Aspetar to help others in adopting ‘Exercise Is Medicine’ regimen
February 29 2016 12:52 AM
Dr Husam Rezeq in one of the EIM clinics in Aspetar.

By Joseph Varghese/Staff Reporter

Aspetar,  the region’s first specialised orthopaedic and sports medicine hospital,  will help other healthcare facilities in the country to set up the Exercise Is Medicine (EIM) discipline, an official told Gulf Times.
EIM is a new discipline within medicine where exercise is prescribed as medicine, based on the principle of FITT - frequency, intensity, type and time.
“At present, we are not fully equipped to meet a large number of people. Therefore we are working on with some other organisations to provide the EIM facilities at their premises. Any centre or any physician can practise EIM,” Dr Husam Rezeq, public health specialist, Aspetar, explained during an interview.
“Aspetar is working with the Primary Health Care Corporation as they are developing new models. We will teach them how to make use of the discipline and they can provide the EIM services at facilities such as the Labaiab Health and Wellness Centre. We will help private sector facilities design the programme in their facilities, if they want.”
“Now Aspetar is accepting only patients who are already availing its services or those referred by the sports medicine, surgery department or rehabilitation at Aspetar. We also accept certain other cases but are very selective as we are not fully equipped and prepared to cater to a large number of people,” he said.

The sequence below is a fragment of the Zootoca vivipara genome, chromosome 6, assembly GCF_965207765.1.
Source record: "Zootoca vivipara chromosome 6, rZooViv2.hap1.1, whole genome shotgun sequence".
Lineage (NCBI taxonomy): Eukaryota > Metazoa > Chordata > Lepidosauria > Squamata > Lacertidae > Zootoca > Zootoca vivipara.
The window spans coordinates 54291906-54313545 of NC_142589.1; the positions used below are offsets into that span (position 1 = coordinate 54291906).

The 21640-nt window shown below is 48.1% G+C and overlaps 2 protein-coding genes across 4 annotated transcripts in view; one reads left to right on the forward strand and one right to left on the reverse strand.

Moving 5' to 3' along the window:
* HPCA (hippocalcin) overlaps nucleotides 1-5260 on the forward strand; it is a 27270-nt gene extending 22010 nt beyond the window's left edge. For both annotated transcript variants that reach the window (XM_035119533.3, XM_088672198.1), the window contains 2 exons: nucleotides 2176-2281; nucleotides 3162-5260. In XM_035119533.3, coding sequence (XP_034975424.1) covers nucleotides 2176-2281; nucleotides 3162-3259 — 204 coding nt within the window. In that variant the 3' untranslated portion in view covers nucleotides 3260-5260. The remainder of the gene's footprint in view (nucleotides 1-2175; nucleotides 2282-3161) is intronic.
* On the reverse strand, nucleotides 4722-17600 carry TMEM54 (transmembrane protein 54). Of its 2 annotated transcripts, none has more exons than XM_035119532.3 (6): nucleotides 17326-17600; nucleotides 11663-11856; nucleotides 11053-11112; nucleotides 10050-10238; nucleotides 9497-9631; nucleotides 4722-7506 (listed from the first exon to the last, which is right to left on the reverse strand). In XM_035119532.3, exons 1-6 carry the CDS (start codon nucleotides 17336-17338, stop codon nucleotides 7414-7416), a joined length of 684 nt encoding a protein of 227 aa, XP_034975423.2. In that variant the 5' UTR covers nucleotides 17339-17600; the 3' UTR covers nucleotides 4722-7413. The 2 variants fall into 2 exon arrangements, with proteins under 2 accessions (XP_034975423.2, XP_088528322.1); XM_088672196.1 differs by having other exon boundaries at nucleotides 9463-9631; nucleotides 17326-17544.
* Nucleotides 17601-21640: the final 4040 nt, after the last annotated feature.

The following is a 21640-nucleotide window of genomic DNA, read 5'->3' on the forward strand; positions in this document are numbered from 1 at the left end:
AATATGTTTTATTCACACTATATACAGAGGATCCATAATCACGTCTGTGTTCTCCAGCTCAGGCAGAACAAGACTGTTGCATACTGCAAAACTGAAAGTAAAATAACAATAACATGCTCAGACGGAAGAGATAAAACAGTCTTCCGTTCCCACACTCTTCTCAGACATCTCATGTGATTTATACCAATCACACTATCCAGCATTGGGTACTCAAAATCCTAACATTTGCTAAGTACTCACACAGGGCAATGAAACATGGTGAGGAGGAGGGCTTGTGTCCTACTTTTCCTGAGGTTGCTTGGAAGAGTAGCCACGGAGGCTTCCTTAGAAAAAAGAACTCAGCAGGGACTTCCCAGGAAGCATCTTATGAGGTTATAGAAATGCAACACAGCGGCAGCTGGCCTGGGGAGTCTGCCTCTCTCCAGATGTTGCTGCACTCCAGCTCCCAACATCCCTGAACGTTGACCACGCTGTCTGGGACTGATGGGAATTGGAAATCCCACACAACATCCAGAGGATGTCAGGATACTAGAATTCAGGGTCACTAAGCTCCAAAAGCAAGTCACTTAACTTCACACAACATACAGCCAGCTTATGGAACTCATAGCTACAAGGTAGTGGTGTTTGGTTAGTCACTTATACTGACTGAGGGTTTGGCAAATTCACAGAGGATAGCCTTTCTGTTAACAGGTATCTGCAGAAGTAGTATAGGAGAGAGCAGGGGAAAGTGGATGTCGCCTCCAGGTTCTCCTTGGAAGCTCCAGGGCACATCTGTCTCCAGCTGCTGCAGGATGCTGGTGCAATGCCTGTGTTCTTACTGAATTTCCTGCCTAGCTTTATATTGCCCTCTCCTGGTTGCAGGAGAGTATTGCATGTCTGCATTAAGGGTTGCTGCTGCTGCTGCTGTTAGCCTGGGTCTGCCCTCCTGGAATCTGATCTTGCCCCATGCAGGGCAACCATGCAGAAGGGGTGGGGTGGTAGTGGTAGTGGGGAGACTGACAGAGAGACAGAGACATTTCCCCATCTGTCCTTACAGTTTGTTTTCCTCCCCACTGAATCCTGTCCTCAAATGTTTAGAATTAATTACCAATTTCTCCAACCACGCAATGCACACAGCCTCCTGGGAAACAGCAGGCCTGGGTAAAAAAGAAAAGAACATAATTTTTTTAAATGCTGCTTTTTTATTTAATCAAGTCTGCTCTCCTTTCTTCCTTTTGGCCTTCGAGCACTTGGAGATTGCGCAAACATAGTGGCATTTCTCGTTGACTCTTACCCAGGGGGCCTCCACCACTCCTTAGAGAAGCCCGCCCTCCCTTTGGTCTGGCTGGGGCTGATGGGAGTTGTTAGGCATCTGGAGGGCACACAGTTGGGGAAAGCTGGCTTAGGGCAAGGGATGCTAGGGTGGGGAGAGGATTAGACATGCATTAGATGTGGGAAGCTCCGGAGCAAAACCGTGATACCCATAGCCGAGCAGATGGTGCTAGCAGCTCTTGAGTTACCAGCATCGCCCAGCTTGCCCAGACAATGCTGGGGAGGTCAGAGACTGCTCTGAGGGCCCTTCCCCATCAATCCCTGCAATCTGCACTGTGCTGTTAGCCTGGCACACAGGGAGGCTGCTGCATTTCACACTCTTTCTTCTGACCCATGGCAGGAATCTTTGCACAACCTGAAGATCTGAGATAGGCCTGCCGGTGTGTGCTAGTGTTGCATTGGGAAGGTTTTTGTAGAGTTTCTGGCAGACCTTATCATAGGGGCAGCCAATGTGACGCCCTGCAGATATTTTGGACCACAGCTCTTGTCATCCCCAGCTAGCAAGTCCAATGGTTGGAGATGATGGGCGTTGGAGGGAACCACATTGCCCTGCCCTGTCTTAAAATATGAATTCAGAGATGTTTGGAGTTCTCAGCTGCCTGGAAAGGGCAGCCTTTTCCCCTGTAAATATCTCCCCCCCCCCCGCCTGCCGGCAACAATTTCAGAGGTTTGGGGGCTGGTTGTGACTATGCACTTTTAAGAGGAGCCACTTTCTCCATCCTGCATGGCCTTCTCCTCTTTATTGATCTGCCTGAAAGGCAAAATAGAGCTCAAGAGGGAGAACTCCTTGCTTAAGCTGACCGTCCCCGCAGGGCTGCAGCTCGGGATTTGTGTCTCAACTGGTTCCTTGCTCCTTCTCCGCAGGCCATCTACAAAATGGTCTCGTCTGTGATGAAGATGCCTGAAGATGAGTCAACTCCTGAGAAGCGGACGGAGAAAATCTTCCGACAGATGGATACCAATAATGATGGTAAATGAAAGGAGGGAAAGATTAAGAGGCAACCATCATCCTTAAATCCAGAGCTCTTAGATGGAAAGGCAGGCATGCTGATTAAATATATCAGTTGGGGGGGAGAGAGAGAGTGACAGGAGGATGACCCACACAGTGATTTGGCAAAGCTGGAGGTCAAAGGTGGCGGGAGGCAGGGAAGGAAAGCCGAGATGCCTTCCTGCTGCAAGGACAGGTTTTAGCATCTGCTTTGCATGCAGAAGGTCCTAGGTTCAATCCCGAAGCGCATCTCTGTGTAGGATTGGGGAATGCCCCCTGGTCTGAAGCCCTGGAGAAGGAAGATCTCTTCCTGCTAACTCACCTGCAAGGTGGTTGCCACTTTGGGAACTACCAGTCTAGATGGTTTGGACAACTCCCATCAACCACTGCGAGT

The ultimate vision of Aspetar is that any medical centre or any physician can practise EIM. “It needs some requirements and we are working with other healthcare organisations in the country who can provide these facilities.”
Aspetar has three clinics which are open on Sunday, Monday and Tuesday. A total of 18 patients are seen daily, nine each in the morning and evening. They are classified into three categories of low, medium and high risk.
“Low-risk patients can immediately start the exercises while the medium-risk people can start under medical supervision. But the high-risk patients will be admitted to the exercise classes only after their diseases are brought under control through medications.”
Dr Rezeq observed that Aspetar’s role is not limited to helping the patients alone. “We need to help the physicians as well. Many physicians do not have much idea about the type of exercise to prescribe or the intensity of them. We also help other care providers to prescribe suitable exercises.”
The official highlighted that Aspetar runs frequent training programmes for the physicians from Qatar and the other GCC countries.
“We will conduct one in March and we also have request from other GCC countries for training sessions. We have announced online about the training programmes, which are open to private sector too. Anyone can apply and the workshop is limited for 20 people as it is an interactive programme,” he concluded.

Last updated: February 29 2016 08:50 AM

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